By TOM HONIG
If you limit yourself to traditional media, you might not know this:
"Hidden in all the bad news about California’s troubles is this delightful paradox: Californians, while living in a state that experts say is ungovernable, have within their reach new tools that give them greater power to govern themselves than ever before."
That's the first paragraph of a report by The New America Foundation called "Here Us Now?" and it details an entirely new, technology-driven approach to open government. And yes -- Santa Cruz is in on the revolution.
This is significant technology. It increases the ability for the average citizen to engage -- without the filter of interest groups. Here'es how the report describes the new tools:
"Technology is the reason. Often with little public notice or scrutiny, most of California’s 5,000-some local governments are experimenting with technologies to engage the public and improve services."
What does that look like for Santa Cruz? First, the Police Department has introduced an iPhone App that will issue warnings to folks in the event of an emergency.
The city also has engaged in a project to increase citizen participation in its budgeting process. The report features these words from Peter Koht of the city's Redevelopment Agency:
"The city, short of money, relied upon existing resources and staff, as well as community volunteers, to devise a technology project that would tell its story and elicit community input. Via a hosted feedback forum on the Internet, the city launched a website that provided background and contextual information on the budget problem, includ ing issue primers, financial documents and a blog with updates on state budget activities. Citizens were invited to register on the site with their email address, educate themselves on the fiscal challenges, and propose solutions for raising revenues or cutting costs. To reduce time spent on outlier responses, users were required to keep the conversation focused on specific topics. Online suggestions generated a response from the city and were voted on by other users. The top ten suggestions were used by the city to guide budget strategies."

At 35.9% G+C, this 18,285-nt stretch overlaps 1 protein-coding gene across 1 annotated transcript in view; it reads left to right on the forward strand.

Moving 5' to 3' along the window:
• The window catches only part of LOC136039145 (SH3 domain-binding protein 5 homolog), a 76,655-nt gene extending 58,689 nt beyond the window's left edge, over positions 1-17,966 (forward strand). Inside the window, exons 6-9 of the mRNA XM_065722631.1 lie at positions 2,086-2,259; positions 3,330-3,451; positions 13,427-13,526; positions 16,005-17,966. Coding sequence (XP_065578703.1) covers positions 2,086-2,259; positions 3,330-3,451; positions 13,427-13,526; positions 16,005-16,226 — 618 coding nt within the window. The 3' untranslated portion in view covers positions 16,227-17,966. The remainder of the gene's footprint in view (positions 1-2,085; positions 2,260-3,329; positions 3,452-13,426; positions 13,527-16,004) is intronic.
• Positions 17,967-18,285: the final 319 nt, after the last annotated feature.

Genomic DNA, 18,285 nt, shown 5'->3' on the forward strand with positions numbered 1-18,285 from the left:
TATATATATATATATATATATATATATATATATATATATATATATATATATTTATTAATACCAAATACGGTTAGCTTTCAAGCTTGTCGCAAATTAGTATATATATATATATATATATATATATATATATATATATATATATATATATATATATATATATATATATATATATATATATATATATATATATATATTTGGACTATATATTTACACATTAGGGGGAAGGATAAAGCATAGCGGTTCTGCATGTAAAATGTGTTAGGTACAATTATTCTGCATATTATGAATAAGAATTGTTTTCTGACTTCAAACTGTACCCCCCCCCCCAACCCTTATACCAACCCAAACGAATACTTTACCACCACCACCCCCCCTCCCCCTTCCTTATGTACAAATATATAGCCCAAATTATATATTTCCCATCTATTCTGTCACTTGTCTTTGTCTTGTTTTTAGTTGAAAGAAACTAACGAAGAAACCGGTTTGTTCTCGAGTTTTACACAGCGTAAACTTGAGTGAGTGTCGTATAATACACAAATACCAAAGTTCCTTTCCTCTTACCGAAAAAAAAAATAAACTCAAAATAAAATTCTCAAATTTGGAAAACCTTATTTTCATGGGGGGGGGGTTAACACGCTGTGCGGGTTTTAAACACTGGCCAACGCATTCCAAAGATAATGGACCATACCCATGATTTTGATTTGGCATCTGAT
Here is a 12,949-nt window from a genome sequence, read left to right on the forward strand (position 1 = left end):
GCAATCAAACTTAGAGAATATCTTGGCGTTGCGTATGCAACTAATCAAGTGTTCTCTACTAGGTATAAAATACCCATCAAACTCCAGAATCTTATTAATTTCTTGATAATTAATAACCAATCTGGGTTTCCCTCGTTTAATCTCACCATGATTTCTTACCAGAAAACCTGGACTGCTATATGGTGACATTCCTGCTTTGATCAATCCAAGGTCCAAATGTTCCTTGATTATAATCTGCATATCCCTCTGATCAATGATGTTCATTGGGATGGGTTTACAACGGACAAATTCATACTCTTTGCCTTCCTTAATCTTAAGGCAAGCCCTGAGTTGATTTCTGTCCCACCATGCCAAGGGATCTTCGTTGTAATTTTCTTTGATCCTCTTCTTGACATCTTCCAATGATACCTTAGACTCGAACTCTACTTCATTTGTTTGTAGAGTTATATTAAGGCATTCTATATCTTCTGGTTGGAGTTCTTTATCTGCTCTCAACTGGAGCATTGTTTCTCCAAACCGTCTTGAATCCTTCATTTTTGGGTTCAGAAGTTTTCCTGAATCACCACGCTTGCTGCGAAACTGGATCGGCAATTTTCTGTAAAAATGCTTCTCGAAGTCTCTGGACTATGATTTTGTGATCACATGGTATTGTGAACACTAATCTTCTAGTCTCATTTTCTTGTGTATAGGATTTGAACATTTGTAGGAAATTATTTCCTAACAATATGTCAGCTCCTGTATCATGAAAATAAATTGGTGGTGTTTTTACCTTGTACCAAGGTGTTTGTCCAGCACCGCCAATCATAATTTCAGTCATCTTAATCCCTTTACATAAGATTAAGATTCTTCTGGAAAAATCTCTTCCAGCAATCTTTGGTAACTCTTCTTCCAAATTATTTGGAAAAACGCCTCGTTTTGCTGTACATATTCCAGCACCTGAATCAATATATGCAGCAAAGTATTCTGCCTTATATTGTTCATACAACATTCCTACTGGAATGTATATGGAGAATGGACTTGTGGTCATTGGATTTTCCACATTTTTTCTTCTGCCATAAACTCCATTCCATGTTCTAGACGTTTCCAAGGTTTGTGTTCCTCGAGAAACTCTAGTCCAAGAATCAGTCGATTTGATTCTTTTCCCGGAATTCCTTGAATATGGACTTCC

Koht also reported more and better feedback than the traditional route -- town meetings and newspaper articles.
The city also has on the drawing board a program of particular interest to business. Thanks to the city's participation in a fellowship from a group called "Code for America," new technology will make it possible for a business to use a streamlined "one-stop" online application process for businesses to make various applications that previously have been overly complex. By the way, Santa Cruz was the only city of its size to win the fellowship.
This kind of technology is in its infancy. It's generally known as "Government 2.0" and it will soon be just one more path for the citizenry to engage with local government.
Santa Cruz is hardly the only local jurisdiction that is using technology to open up government.
But in an era when suspicion of government is high, new technology is one way of closing the divide. The report is well worth a read.